Walking around as a clear foreigner brought rather strange reactions. The first person I encountered that did have a reaction did a patronising “Yooonnngg!” sound with hands pressed together. Most others that reacted just sort of looked surprised to see me walking around and smiled. Some said hello even when I was facing another direction, catching my attention…then when I turned around, they had nothing to say, offering a wave or a smile. I’m guessing they don’t see too many tourists here. For the most part though, people are able to speak at least passable English, which was a pleasant surprise. I was the only person in a restaurant for lunch, and the owner was extremely accommodating, though shy about his English. (I have to say though, Macedonian radio, at least the station playing in the restaurant, plays good English music, with bands I like that don’t even get airplay in Vancouver! My hostel was also blasting some good music. Closet hipster country?)
I went through the Old Town – nice streets, but most shops were closed since it was a Sunday. The bazaar sold the typical random knick-knacks, counterfeit DVDs, and fruits and vegetables – it seems that hot peppers are very very common here. Feeling a little bit off-put by all the stares I could just feel, I headed out of there pretty quickly to the Kale (fortress), set on a hill overlooking the city. The walls are preserved well, but not the rest of the grounds. Mysteriously, the groundskeeper let me (and other visitors) in…but despite a clear, unblocked and perfectly normal-looking pathway, only let us walk about 50 metres in and wouldn’t let us get close to the walls or turn to branching paths, all of which also looked very structurally sound. Ah well.
After a long walk winding through town (and passing the utterly bizarre-looking Central Post Office that resembles some sort of 31st century spaceship built with communist concrete), I returned to the hostel exhausted. However, two guys from the hostel, Yannick (Belgium) and Ben (Australia), were looking to head to the nearby Lake Matka and wanted to share a taxi. Originally, I was planning to go visit Matka the next day, but opting to just jump at the opportunity and save a little money and time, so I joined them.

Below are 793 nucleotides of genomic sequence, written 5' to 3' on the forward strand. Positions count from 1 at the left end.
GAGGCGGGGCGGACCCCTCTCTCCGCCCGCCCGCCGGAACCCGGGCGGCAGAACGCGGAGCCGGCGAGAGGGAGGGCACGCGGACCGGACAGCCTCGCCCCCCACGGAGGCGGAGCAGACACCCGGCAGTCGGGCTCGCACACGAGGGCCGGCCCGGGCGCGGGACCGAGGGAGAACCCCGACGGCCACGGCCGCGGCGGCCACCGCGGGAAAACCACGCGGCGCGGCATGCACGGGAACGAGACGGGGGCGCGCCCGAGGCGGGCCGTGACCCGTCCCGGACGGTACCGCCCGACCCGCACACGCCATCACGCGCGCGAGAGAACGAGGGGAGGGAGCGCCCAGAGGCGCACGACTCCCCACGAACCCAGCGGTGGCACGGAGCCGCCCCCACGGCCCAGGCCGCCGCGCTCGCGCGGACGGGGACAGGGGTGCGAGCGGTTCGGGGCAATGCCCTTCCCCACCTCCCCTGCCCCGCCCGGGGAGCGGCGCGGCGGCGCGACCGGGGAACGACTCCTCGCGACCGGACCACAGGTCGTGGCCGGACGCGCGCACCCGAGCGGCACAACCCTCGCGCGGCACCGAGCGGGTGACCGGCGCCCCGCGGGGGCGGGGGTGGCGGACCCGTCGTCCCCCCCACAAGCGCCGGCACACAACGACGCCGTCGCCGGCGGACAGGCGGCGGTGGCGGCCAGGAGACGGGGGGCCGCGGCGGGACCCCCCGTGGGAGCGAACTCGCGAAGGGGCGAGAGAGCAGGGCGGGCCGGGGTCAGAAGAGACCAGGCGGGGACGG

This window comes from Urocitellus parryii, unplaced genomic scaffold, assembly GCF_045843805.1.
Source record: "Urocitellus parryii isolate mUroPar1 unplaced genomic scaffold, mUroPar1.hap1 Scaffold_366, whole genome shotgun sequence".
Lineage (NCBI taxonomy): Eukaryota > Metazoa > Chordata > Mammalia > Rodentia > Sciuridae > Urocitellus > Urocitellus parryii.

The taxi driver was a very friendly man who Yannick engaged in conversation. (Again, fluent English – they learn Macedonian, English, and one other language of their choice in school.) The job situation isn’t particularly great in Macedonia. He told us his story of trying to work in Germany – an unsuccessful battle given that he doesn’t speak German fluently. Apparently this isn’t an uncommon thing for Macedonians. There are a ton of casinos in Skopje alone – walking around and driving around, it felt like there was one on every other street. According to our driver, many people spend all their time there, damaging their living situation further when they don’t have jobs in the first place. I later found out that youth unemployment is not insignificant either – every day, the streets are flooded with young people sitting in sidewalk cafes. It’s a pleasant atmosphere, but the circumstances that lead to it are unfortunate.
Yannick delicately asked about the name dispute, whether the driver thought that Macedonia would change its name anytime soon. He flatly said no, saying something along the lines of “Greece has enough history for itself anyway, just give us the right to have our own!” Heh. Proposed names for the country include “Upper Macedonia”, “Macedonia-Skopje”, and “New Macedonia”. I think the stalemate’s just going to continue indefinitely… According to polls, most of Greece doesn’t even want the word “Macedonia” in the name of this country. Nearly all of Macedonia rejects the idea of changing their name from Republic of Macedonia.
We arrived at the lake around 30 minutes later. As it was Sunday, it was pretty crowded with locals, but it didn’t detract from the beautiful surroundings – a river running through a tall, lush valley, dammed to create the artificial lake of Matka. While Ben decided to go for a swim, Yannick and I joined a boat tour that took us 20 minutes down the water to a small but interesting cave of stalagtites, stalagmites, and a little lake and spring inside.
When we returned to town, Yannick and I headed for dinner at a small restaurant down the street – but the menu was all in Macedonian! (I’m able to read Cyrillic, but it’s no use when I can pronounce something yet not understand what I’m saying.) Our waiter could speak English, but wasn’t able to translate a lot of the menu items. He went off for a bit…then returned with a customer from another table who helped us through the whole thing! Aww. Food was delish.
Such a nice place.